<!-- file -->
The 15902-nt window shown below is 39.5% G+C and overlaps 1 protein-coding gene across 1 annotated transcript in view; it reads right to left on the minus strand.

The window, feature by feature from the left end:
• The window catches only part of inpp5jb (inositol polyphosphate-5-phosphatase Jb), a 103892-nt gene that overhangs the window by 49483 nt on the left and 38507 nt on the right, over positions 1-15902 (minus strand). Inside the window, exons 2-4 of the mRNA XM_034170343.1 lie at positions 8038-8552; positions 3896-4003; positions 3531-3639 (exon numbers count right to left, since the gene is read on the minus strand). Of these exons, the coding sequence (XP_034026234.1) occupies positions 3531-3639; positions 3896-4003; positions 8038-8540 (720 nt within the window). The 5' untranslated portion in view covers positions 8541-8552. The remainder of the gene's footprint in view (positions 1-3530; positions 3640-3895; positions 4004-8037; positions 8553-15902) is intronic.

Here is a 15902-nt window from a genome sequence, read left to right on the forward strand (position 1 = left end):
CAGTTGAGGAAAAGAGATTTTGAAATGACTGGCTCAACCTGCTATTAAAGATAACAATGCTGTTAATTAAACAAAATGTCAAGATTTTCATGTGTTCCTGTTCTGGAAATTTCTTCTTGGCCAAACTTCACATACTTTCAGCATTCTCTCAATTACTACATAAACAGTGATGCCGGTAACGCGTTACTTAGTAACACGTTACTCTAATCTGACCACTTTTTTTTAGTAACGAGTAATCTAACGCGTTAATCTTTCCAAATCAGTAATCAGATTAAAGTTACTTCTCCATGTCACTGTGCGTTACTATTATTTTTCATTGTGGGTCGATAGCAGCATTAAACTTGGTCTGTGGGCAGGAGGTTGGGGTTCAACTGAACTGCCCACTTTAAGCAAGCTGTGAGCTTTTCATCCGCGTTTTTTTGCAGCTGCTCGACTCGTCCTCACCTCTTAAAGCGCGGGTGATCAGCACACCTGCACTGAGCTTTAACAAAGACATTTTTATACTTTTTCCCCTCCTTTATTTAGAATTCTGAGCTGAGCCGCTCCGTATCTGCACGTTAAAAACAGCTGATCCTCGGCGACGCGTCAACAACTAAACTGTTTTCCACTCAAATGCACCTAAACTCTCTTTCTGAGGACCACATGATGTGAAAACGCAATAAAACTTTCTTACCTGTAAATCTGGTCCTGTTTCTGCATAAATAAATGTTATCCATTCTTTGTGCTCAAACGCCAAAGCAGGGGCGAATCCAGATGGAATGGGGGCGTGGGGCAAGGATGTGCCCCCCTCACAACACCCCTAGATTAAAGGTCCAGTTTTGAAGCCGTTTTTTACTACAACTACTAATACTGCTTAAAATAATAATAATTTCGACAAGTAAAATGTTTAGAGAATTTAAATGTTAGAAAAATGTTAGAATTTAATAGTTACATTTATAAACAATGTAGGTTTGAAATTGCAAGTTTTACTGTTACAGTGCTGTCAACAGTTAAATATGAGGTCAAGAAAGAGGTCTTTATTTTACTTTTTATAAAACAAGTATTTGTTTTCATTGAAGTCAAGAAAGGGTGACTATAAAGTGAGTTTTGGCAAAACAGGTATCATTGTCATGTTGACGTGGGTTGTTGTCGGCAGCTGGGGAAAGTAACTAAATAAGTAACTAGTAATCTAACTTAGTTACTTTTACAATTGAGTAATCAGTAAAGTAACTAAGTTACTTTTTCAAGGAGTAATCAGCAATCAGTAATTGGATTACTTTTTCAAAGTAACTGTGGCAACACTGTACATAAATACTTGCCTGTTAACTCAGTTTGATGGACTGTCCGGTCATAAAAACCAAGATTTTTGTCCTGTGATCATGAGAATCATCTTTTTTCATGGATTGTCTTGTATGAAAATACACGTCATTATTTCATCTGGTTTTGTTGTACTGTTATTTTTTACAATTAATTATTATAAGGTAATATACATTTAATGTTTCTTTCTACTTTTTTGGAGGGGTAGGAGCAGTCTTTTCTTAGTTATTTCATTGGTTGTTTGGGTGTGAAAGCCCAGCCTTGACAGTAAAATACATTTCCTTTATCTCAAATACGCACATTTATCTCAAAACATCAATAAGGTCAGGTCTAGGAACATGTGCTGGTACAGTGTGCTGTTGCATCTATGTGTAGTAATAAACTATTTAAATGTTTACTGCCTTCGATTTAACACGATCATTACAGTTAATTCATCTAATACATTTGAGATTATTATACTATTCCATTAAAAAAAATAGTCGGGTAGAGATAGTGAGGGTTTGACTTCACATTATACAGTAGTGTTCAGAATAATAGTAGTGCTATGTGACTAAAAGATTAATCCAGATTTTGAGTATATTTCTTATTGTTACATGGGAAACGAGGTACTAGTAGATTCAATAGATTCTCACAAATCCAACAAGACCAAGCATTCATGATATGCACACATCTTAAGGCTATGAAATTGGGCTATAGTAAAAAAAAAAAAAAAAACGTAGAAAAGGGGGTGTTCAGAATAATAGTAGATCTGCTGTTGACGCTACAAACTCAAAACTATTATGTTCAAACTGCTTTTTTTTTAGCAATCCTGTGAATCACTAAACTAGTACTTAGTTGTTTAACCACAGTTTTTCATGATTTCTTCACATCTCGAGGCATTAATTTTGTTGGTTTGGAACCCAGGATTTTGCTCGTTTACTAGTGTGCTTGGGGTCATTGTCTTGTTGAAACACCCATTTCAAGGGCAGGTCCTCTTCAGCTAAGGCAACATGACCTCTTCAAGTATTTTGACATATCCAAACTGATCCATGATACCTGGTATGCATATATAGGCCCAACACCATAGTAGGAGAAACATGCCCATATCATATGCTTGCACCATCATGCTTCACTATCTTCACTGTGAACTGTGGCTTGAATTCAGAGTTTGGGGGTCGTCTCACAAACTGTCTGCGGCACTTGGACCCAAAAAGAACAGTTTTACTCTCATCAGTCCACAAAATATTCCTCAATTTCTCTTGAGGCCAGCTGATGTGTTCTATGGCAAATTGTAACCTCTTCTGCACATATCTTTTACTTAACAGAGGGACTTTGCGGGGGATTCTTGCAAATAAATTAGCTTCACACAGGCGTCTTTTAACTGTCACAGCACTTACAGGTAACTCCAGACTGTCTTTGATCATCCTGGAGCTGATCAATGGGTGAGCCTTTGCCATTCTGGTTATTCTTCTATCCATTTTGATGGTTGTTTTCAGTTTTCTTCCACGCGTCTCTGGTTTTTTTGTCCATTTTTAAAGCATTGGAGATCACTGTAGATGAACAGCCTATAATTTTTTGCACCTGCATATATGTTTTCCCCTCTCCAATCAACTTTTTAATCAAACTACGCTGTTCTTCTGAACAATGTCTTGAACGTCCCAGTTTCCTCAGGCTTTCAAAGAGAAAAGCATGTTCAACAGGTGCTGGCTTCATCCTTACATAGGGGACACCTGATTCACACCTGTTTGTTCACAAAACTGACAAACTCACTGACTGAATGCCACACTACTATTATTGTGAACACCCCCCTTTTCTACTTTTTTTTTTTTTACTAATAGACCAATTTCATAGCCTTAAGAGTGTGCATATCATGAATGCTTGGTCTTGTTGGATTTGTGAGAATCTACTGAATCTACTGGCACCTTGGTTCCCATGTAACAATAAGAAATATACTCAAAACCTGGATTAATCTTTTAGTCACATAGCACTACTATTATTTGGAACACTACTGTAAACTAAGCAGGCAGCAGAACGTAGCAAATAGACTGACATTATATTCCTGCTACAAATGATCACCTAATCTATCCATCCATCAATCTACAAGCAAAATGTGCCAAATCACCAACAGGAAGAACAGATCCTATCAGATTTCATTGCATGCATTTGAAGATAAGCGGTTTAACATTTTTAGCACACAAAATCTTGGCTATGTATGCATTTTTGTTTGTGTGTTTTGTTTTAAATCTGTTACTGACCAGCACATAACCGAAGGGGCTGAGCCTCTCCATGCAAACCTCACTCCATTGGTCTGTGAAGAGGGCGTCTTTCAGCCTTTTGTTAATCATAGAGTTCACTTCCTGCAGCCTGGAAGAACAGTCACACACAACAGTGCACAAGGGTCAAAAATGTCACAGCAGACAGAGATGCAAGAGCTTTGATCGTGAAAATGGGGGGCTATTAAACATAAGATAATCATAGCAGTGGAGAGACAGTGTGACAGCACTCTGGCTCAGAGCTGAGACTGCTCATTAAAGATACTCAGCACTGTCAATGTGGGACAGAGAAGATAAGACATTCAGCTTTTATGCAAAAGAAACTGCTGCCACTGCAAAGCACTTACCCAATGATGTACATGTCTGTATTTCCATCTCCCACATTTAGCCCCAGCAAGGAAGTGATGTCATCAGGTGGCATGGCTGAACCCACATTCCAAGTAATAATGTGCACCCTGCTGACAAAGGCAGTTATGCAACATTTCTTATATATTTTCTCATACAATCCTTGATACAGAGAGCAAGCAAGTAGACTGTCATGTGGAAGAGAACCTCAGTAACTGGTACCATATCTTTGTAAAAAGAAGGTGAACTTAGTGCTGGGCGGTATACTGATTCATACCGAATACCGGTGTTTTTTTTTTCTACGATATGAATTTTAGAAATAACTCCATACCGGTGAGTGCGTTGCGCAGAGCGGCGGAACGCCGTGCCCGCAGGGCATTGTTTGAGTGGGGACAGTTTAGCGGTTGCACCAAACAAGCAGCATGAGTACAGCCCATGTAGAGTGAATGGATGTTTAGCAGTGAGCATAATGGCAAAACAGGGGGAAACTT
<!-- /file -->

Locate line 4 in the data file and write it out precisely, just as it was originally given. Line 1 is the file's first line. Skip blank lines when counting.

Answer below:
Here is a 15902-nt window from a genome sequence, read left to right on the forward strand (position 1 = left end):